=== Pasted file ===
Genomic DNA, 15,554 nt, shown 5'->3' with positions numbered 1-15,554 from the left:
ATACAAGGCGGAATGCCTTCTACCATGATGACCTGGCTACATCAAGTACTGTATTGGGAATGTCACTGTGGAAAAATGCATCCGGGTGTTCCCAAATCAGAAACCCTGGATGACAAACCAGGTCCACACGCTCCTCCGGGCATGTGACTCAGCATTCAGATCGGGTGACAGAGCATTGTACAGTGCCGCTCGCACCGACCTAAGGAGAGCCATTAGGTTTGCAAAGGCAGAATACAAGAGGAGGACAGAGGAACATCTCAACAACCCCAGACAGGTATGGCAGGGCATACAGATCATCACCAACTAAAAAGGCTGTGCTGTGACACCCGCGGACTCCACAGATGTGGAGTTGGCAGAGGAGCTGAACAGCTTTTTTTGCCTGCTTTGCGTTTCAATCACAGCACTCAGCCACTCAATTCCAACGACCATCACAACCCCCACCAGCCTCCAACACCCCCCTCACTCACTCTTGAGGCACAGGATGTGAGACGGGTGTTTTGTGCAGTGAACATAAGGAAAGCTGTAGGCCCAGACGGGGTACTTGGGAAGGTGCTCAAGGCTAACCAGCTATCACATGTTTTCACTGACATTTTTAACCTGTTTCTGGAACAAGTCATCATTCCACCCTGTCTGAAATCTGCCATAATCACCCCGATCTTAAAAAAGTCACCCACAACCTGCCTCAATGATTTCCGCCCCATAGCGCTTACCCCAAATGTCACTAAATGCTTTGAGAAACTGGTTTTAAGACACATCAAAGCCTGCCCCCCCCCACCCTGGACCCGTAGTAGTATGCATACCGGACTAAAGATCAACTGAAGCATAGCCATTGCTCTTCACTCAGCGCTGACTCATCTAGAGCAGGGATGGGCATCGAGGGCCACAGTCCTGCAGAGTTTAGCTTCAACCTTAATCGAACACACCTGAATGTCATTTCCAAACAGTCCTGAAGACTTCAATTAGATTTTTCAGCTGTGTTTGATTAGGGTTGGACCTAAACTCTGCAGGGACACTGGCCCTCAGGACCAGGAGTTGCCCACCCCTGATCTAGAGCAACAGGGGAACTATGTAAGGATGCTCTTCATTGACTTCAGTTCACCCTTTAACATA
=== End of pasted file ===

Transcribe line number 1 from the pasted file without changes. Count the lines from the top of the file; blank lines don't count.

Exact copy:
Genomic DNA, 15,554 nt, shown 5'->3' with positions numbered 1-15,554 from the left: